It always pays to do some research, even, when as I am, you are creating your literary world. My novels are set in a post-apocalyptic but not dystopian future England, very roughly Edwardian society meets Tudor politics. This means that I can play a little bit with how things are in relative safety and the geography of the country is very different.
For my new novel I have set part of it in the Fen country of East Anglia. Today this is very low lying, quite a lot below sea level, as it sank after the reclamation work that drained a huge area of marshland for farming. To maintain this as agricultural land requires an immense effort in pumps, sluices and water management that is both specialised, energy intensive and costly. In the event of an apocalyptic pandemic there would be neither the resources nor the will to continue this and it would revert to marshes, meandering, ever changing river courses and isolated landmasses. Thus it was in medieval England and thus it would be again. This is quite an exciting space to play with and I am having a ball with the cloak and dagger activities among the smugglers and ne’er do wells that live in this desolate but rich environment. Marshlands, historically, were rich, bountiful in game, fish, thatching, timber and the means to move the products, vis water and boats. Large scale settlements were few because land above the water was limited, and even more limited when you were seeking places above the level of major flooding.
The Isle of Ely was one such place. Once it was a genuine island, on the southern edge of the area known as the Fens. This area was home to rebels who fought the Romans for decades and the mysterious Saxon standout Hereward the Wake lived and fought here, successfully defying the Normans for nearly a decade before disappearing entirely. I was looking for a suitable venue for some of my characters to meet and Ely seemed to be it. The town has a magnificent Norman cathedral, planted here as a statement of might by the conqueror. It had to figure in my plot, so I created a scene where my protagonists escape pursuers by ducking through the cathedral. There began my problems.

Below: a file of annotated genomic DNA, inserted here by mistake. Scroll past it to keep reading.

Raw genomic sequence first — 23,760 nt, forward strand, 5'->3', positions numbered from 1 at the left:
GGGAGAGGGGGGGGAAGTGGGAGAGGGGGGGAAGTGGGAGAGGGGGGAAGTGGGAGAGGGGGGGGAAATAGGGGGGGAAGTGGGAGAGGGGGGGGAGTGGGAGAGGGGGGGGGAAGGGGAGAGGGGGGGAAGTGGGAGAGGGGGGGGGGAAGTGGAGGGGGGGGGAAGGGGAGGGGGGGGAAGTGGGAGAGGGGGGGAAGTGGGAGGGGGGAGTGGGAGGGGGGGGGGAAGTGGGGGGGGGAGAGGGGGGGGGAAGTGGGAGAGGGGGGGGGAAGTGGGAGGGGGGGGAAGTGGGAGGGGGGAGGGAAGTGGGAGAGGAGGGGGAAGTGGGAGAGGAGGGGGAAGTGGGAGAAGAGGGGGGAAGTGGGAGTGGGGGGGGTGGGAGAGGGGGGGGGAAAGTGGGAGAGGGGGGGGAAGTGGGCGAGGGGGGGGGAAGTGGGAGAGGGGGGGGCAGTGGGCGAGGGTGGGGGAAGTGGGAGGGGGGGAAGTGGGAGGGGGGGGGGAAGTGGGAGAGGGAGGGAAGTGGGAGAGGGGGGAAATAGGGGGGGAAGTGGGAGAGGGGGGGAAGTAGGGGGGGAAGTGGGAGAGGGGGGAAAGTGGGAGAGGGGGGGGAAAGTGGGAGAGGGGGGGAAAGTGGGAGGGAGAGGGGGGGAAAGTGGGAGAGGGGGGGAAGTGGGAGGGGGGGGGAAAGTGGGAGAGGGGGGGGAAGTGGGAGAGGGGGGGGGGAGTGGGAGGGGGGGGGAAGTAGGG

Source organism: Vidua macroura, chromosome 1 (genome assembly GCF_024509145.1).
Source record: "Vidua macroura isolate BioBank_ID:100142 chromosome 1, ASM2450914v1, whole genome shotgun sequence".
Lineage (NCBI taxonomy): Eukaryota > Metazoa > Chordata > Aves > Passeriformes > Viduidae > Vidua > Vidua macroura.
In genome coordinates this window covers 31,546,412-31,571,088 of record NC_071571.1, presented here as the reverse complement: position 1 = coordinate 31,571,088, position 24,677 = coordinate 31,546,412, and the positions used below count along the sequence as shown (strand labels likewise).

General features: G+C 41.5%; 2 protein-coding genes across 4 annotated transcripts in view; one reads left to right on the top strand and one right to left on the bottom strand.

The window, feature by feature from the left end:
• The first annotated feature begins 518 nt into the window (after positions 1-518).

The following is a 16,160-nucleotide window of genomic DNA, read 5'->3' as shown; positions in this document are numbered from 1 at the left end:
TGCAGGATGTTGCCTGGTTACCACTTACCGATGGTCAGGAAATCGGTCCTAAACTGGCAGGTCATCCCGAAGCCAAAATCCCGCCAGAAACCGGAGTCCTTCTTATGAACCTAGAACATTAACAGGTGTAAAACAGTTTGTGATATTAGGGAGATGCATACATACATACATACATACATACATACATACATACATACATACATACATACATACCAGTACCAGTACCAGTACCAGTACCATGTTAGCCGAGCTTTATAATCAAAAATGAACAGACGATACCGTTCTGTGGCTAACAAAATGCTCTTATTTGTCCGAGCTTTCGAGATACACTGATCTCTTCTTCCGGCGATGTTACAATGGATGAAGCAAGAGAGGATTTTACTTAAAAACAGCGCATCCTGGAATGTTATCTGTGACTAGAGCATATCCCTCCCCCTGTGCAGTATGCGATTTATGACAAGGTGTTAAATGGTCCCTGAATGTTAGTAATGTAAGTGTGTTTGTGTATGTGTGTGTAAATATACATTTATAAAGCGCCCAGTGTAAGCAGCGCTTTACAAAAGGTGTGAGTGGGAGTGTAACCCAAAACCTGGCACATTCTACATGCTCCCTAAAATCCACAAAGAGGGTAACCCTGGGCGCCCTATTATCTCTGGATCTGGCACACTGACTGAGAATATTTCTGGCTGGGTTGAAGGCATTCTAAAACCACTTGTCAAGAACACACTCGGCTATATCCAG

I went to visit the place to see if a little familiarity could improve the atmosphere in my writing, since it is many years since I had been there. All went well until I got talking to the tour guide and discussing my plot and he said simply, ‘Oh no, you can’t get through there, that’s the Bishop’s garden.’ Curses. Now my choices are dear reader, rewrite the entire chapter, to get the geography to line up with how it is now, or postulate that the ravages of civil war had knocked down the bishop’s house and that his garden is now an open space that is used for a fair ground. Is it lazy to go for the latter? I am taking substantial liberties with how the town in the ‘future’ will look compared to now in any event…
It is by the way, a lovely little place if you are in the area, not far from Cambridge and the last stop before you head out into the Fen proper, which I would not recommend for those seeking fun or fine scenery.
The cathedral itself is, as you can see, quite breath-taking, it is one of my favourites in the whole country. Justifiably famous for its roof and its unique octagonal lantern. This incredible construction was put in place when the original tower collapsed in the 1300s. It was impossible to put a new tower in the same place because the cathedral stands on a thin sheet of sandstone which was pounded to dust by the falling tower. Thus a new core to the building was needed that could bridge an unheard of width and not place impossible loads on the walls. The engineer that came up with the solution was a genius. The lantern is 700 tonnes of oak beauty, sheathed in lead, and has stood now for seven hundred years.